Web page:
Today we decided to go for quality, rather than quantity, and planned to devote all day to a walk along one of the many paths of The Burren. Personally, I think that the name of this region is an Irish mispronunciation of The Barren, because this limestone plateau seems to support nothing but barren rocks and scrawny grasses. Yet, in its barrenness it has an enormous charm. For one thing, it is one of the few areas I have visited where there are miles upon miles of rock walls that separate enclosures of many sizes (the other one that comes to mind is the Yorkshire Dales). Some of these walls, it seems, date back to the time of the Celts, who may have used them to delineate forts, towns, and family parcels. Nowadays some of the enclosures are used for penning sheep or cattle, but the great majority seem to be left alone, as a symbol of times gone by.
The stone fences are also unique in their craftsmanship, because the limestone breaks off in large slabs, so the rocks were accommodated standing on edge, as if they were rows of vertical books leaning against each other, with now and then a horizontal slab to tie the whole complex together. The slabs were also well suited for the erection of dolmens and menhirs, which you see sprinkled here and there throughout the landscape. You get the eerie feeling that you are walking through a ghost town.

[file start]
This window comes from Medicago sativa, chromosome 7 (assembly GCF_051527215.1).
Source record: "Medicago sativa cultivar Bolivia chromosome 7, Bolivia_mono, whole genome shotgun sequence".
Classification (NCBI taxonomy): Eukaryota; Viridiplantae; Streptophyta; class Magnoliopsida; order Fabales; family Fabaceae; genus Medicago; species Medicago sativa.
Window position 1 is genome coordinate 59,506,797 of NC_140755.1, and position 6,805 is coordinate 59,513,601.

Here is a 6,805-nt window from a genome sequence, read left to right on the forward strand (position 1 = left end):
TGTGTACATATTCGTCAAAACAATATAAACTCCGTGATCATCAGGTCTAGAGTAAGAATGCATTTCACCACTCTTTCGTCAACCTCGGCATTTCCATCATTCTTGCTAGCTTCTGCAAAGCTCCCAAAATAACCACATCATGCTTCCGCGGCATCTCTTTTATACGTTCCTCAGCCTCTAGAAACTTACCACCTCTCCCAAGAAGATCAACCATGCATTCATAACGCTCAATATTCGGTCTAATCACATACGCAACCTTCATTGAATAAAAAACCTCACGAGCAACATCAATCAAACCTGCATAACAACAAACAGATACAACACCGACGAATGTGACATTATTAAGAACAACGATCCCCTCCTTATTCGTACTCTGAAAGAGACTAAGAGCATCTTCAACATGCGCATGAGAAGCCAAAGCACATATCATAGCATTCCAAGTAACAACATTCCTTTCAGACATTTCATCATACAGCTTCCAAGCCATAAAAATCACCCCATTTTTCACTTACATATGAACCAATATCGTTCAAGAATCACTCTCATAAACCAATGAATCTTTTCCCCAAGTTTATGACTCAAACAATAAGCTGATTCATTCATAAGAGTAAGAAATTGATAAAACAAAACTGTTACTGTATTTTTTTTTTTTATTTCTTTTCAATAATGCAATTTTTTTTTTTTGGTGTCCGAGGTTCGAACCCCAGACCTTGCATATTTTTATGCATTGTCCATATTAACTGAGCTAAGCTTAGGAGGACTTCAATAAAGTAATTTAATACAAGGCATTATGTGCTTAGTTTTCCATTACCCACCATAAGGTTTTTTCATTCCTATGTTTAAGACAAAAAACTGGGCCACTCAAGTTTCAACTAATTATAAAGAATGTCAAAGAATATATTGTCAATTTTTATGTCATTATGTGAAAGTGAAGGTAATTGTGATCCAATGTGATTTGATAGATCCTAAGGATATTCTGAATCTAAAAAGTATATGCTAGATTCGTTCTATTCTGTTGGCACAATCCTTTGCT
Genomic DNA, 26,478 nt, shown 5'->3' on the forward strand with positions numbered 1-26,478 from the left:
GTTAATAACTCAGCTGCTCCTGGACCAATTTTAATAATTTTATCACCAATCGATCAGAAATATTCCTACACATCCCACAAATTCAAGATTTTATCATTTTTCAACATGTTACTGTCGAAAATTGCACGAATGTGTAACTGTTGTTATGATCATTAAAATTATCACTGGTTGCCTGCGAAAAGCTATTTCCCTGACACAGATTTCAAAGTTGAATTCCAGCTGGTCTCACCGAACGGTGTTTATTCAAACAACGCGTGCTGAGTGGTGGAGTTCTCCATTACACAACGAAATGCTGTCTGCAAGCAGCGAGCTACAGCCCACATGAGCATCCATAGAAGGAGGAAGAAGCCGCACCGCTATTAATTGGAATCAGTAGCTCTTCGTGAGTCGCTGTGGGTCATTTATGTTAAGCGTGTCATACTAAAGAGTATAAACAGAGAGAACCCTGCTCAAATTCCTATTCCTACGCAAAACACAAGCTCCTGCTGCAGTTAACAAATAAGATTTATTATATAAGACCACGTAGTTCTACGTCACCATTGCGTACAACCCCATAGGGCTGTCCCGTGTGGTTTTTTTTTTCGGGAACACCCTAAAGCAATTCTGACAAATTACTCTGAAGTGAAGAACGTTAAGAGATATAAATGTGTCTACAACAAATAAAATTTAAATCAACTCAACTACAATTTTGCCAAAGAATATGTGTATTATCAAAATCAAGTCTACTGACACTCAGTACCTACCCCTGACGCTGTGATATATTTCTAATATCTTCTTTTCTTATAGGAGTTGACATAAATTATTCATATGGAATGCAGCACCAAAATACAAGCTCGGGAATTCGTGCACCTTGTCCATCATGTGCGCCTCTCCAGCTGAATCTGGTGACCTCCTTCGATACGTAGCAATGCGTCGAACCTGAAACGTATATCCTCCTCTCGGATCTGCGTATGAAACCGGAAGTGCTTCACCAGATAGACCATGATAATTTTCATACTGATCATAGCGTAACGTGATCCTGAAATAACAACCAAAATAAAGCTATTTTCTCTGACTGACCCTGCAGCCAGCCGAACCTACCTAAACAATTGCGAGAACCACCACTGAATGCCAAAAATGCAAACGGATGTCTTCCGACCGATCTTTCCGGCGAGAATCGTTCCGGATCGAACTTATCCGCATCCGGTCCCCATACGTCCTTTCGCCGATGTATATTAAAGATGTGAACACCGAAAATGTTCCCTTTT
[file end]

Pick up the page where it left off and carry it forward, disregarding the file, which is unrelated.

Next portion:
Then again there are the fabulous views you get of
which shimmers in the distance as if a myriad of diamonds had spilled over a
bed of emeralds. As I was writing the previous sentence I remember my
grandfather, who would mesmerize his audiences with stories of “waterfalls that
look like cascades of diamonds”. Under his spell one of his favorite nephews
would sign up for the next hike, which more often than not would turn into a
death march from which my poor uncle would take weeks to recover. Not that
history would repeat itself, but what started as “a short hike to the top”
evolved into a 13 km death march, at the end of which Annie’s legs were
beginning to tremble. Galway Bay
After we came back we stopped for a well deserved lunch/dinner of Irish Lamb Stew for Annie, and Fish Pie for me. It was pretty good, but I had a hard time staying awake in our way to Ennis, where we spent the night at the Rowan Tree Hostel.